Good business continuity planning may be half the battle. But if you haven’t tested to check your plan works, then don’t expect to win. The example of organisations that did data backups, failed to test and found afterwards their files were unrecoverable proves the point. But how should you test your BCP? Approaches from other areas may have some useful pointers. Good software testing for instance is often a matter of mixing and matching human tester personalities. Here’s a tester profile model adapted for testing your BC plan and preparations.

  1. The person who asks ‘Why?’ Thinks it is pointless to waste resources on testing an unnecessary item when another vital item might be neglected. May tax some people’s patience, but can help to better focus your business continuity testing.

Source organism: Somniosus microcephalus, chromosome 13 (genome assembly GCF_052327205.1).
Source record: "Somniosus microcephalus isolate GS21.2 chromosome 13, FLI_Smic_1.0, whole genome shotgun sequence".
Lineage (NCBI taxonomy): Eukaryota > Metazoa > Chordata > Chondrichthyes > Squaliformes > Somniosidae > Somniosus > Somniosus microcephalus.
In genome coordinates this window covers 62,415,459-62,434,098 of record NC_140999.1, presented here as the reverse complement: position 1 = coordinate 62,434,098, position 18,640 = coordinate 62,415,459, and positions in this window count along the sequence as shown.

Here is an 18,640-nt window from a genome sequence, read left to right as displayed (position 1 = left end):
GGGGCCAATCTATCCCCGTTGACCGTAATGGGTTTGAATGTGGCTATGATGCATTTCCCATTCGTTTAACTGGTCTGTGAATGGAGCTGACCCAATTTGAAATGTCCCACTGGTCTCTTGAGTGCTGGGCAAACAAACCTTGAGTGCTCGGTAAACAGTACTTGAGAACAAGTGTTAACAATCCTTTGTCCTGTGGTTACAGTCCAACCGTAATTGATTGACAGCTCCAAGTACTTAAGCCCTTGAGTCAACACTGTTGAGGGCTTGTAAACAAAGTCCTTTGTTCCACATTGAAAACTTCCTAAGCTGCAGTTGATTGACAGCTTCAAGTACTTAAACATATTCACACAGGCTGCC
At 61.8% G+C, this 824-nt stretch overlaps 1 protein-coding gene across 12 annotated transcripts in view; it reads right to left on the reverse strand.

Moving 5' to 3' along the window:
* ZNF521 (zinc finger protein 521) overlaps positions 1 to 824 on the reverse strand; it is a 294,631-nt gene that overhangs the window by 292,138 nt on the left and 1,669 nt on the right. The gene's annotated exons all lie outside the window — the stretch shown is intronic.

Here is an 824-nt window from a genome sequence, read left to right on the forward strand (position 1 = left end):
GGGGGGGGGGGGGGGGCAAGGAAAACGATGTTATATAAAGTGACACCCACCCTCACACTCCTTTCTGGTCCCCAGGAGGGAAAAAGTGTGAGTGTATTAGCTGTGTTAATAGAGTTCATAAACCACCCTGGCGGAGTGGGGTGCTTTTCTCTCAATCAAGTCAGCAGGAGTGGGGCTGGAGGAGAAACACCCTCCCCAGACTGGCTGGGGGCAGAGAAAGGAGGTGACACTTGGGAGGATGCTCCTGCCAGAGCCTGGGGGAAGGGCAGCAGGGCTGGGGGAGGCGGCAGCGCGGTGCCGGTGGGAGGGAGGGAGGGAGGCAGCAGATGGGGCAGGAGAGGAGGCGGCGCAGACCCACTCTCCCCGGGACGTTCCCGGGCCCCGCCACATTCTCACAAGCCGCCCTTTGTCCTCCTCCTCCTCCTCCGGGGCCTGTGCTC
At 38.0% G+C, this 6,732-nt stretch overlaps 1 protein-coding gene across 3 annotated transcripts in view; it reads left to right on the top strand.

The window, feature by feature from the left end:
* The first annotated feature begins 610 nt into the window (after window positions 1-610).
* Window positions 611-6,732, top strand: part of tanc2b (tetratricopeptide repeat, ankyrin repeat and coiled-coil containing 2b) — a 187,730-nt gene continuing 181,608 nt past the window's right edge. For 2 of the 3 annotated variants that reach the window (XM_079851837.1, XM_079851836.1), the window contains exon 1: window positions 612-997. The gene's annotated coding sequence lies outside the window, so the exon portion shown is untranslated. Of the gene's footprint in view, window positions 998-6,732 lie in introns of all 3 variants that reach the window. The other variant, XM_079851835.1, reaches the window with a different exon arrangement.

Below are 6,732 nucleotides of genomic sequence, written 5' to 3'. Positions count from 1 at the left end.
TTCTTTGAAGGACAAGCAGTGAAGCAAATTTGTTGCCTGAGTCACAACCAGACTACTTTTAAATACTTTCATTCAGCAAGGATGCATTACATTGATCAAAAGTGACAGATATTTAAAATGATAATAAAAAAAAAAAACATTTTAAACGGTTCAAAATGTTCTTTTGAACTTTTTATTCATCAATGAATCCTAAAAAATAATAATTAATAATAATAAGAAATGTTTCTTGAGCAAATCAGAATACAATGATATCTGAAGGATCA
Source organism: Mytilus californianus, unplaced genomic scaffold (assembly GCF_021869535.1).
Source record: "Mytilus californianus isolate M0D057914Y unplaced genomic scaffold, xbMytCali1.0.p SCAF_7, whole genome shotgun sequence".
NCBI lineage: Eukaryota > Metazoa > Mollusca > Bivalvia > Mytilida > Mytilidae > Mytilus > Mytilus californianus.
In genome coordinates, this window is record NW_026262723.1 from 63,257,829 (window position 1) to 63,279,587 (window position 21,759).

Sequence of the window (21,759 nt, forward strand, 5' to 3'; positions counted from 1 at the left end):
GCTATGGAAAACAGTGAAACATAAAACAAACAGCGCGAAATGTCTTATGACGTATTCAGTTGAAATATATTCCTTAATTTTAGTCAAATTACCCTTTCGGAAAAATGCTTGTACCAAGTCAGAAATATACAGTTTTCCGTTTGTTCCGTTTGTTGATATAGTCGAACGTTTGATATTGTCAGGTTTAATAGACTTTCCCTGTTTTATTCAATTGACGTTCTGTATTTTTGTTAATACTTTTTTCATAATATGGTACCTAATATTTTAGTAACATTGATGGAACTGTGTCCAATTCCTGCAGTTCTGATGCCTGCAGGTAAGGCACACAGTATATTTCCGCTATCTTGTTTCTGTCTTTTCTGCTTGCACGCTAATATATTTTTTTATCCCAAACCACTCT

2. The systems specialist. Knows some of the systems and processes of the organisation very well, but sometimes makes unsound BC testing suggestions when in unfamiliar territory. Suggestions tend to improve over time.
  3. The visionary. Doesn’t spend time on individual threats as much as the possible combinations that could truly sink an enterprise. Finds less holes in your plan, but more likely to find the really big ones.
  4. The quick take. Spots the immediate weaknesses. The counterpart to the visionary in some senses. A useful resource for running quick, iterative checks on your plan as you develop it or before you show it to your own manager.
  5. The thick-skinned. Considers that keeping people and the organisation safe are top priorities and is prepared to dive into possible problems or shortcomings (while exercising tact where possible). Less of a specialist, but sees each test also as an opportunity to add to his or her personal collection of methods, tools, tips and tricks to make BC work properly.

If you can only have one tester, then number 5 – ‘thick-skinned’ – will often be the best compromise. Maybe you are that person! But if you can also get testers 1, 2, 3 and 4 to positively contribute to testing your business continuity, then that will be even better.